Stress, the brain and behaviour

This research line focusses on two major topics: 1) how the brain (e.g. via genetic vulnerabilities) and cognitive stress vulnerability may mutually promote stress-related disorders and 2) how food may intervene in such brain by stress interactions. In addition, a further aim of the research line is 3) to inform the broader public about the truth (scientific consensus/support) regard claims/assumptions presented by media and press about foods/nutrients influencing brain and behaviour.

1) Gene-brain x cognition vulnerabilities for stress and stress-related disorders

A first line of research involves the exploration of the singular and interactive effects of bio-genetic (e.g. 5-HT, TPH2, 5HTTLPR), cognitive (neuroticism/rumination) and environmental (frequency of harmful life events) vulnerability factors on stress responsiveness and the onset/development of stress-related psychopathology including depression, declined sleep, and eating-related problems.


2) Nutritional Neurosciences: beneficial effects of food on brain & Behaviour

Since brain neurotransmitters and hence biochemical processes are partly controlled by dietary amino acid uptake into the brain, food is sometimes (under exceptional occasions) able to influence brain and behaviour.

A most illustrative example concerns the brain serotonergic (5HTergic) system; that is directly controlled by its plasma essential dietary amino acid precursor Tryptophan. A rise in plasma (and brain) TRP can be accomplished by increasing dietary intake of TRP, TRP-enriched protein and/or by increasing the amount of sugar/carbohydrates in food. Both factors are shown to lead to a rise in plasma TRP relative to the sum of other large neutral amino acids (LNAA’s) that compete with TRP for transport into the brain (e.g. Fernstrom, 1990, Wurtman et al., 2003, Markus, 2008). Sugar and carbohydrates do not contain TRP, but cause an increase in brain TRP (and thus 5-HT) by evoking an insulin response that sends the LNAA’s (except for TRP) into peripheral tissue (via this route increasing the plasma TRP/LNAA ratio).


Tryptophan intake improved mood (reduced depression, Fatique and increased Vigor) only in participants carrying a genetic brain 5-HT vulnerability (S/S-allele 5-HTTLPR). (Markus & Firk, 2010.Neuropsychopharmacology, 34, 2667–2674).

Based on these findings, the current research line aims to investigate beneficial effects of certain foods, nutrients and/or supplements on brain biochemistry and related behaviour. In particular, possibilities are explored whether food/dietary manipulations may particularly interfere with the likelihood of developing stress-related disorders in those that already possess both genetic-brain x cognition stress vulnerability factors in combination. Such research has only been recently started and already reveal some support for beneficial effects of 5-HT enhancing foods on stress related behaviour; including effects on emotional-eating (e.g. Markus et al., 2015, Schepers and Markus, 2015), stress-responsiveness (e.g. Markus et al., 2012, Cerit et al., 2013, Capello and Markus, 2014) and sleep quality (e.g. van Dalfsen and Markus, 2015). The current chair aims to continue and intensify further research on this topic.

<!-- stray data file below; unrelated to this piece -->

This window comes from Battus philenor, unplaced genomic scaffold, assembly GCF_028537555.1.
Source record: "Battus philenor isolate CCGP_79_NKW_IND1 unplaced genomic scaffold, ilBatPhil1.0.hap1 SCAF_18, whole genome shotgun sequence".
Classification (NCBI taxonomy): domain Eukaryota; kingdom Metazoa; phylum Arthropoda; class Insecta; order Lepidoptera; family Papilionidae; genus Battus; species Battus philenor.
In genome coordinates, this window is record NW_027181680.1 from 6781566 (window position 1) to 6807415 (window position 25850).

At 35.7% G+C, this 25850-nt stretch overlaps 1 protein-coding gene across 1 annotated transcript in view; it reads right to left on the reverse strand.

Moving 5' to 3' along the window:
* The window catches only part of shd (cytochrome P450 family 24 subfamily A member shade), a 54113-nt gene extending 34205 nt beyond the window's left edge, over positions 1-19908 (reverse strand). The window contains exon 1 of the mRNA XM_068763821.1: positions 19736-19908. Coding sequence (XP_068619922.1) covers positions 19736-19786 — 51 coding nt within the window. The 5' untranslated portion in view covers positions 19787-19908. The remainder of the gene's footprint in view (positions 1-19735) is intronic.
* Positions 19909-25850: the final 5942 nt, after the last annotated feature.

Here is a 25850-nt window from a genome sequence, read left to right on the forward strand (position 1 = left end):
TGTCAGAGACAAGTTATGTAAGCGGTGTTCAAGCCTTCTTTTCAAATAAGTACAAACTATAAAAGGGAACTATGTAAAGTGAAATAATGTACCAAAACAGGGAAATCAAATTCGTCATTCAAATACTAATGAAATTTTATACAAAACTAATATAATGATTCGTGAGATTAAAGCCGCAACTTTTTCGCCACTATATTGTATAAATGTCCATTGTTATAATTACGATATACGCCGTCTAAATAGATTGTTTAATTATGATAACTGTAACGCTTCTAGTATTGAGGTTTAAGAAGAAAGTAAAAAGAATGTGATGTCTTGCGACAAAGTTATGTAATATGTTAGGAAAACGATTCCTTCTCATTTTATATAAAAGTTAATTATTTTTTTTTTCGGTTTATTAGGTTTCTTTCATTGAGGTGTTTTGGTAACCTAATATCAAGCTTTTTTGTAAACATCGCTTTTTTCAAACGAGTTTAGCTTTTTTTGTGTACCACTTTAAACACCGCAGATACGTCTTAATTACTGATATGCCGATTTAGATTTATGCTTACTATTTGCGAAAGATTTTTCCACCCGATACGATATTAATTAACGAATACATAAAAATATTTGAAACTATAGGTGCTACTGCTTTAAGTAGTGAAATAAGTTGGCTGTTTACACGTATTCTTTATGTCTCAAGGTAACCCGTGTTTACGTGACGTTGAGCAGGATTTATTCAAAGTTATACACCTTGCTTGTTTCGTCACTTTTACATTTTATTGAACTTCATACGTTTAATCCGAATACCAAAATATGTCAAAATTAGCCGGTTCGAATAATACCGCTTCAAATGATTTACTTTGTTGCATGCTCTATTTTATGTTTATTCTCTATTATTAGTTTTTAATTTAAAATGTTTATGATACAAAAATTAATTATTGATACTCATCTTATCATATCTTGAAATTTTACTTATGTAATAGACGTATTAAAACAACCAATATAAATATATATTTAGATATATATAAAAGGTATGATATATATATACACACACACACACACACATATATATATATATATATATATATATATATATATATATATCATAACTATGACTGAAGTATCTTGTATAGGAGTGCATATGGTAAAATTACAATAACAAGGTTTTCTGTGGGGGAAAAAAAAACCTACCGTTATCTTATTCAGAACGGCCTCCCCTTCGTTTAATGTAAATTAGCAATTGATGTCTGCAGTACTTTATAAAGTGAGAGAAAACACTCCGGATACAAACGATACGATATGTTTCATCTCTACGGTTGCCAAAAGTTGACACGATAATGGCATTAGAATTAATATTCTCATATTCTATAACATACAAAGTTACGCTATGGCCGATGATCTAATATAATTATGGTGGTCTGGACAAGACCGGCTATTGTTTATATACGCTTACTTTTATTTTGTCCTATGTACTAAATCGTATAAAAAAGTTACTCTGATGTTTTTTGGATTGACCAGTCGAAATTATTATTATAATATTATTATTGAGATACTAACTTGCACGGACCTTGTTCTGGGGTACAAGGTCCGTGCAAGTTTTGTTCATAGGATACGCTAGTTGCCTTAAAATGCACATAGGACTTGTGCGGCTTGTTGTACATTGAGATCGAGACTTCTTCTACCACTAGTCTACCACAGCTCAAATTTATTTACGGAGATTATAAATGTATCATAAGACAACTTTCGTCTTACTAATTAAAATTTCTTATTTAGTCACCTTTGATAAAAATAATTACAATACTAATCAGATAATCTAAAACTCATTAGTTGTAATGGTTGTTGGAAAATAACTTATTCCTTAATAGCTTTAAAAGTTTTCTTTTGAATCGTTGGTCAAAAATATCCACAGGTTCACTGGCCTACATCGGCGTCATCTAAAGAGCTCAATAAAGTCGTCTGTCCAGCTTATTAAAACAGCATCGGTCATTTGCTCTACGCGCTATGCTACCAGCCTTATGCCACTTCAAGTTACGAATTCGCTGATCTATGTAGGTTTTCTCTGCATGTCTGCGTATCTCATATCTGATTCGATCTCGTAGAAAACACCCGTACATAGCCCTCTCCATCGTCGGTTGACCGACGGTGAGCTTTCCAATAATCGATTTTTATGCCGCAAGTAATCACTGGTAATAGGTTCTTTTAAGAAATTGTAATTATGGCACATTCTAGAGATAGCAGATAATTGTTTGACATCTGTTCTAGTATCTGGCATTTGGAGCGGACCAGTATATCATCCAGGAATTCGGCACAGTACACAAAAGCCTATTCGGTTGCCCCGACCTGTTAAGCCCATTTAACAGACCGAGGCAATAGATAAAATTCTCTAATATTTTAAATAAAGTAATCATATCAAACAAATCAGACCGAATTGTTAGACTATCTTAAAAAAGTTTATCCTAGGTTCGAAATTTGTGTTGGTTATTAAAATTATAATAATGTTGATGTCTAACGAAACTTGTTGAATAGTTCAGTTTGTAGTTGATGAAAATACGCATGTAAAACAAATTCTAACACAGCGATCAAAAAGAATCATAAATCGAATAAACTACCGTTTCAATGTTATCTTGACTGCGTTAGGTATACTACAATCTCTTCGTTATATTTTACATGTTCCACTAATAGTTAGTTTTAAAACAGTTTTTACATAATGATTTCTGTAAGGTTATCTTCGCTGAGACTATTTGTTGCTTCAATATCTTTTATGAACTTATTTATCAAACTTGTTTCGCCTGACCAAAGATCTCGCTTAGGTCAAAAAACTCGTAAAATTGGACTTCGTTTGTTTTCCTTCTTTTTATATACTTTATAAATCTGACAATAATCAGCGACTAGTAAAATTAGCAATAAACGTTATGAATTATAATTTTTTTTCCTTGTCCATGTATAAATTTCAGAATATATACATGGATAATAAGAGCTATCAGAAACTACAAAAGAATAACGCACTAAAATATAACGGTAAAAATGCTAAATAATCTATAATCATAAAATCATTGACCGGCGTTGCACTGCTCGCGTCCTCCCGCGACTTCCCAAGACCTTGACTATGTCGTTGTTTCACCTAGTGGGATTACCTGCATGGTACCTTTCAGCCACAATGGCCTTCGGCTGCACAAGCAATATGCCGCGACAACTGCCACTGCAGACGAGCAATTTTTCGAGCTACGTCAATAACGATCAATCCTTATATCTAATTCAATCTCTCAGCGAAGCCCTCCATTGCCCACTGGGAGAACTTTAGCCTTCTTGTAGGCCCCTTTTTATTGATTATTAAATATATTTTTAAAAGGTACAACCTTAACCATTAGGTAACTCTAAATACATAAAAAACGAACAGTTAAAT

Increased intake of High-fat Sweet snacks (HFSW) over High-fat Savoury snacks (HFSA) was greater in participants with genetic 5-HT vulnerability (S/S-allele 5-HTTLPR genotype) than in control participants (L/L-allele 5-HTTLPR) and only in S/S carriers was prevented by Carbohydrate (CHO) compared to placebo (PLC) intake (Markus et al., 2015. Stress, 18(2); 149-159).

3) Informing the broader public

Even though food-behaviour assumptions sometimes reflect sound (biochemical) theoretical mechanisms of actions that are supported by the scientific literature (e.g. involving anti-oxidation, brain energy, cell-structures and/or neuro-communication), most food-behaviour claims are based on just one or few (often methodologically-limited) studies and are seldom supported by international scientific consensus or meta-analyses of randomized-controlled-designs (RCT). For the broader public, it is however often hard to distinguish between good and bad scientific research and practice, making it even harder to discern facts from myths. Moreover, media and press (and even biased scientists) may sometimes falsely interpret, or even misuse, scientific findings of which the general public/consumers are not aware. A third aim of the research line is to inform the public about facts vs myths regarding the influence of foods on the brain and behaviour.

One important starting point is to convince society/the broader public that the scientific truth is not likely found in one uncontrolled study or on the internet, but at least needs careful scientific evaluation of the average findings of multiple and only well-conducted RCT studies (e.g. preferably by using meta-analyses).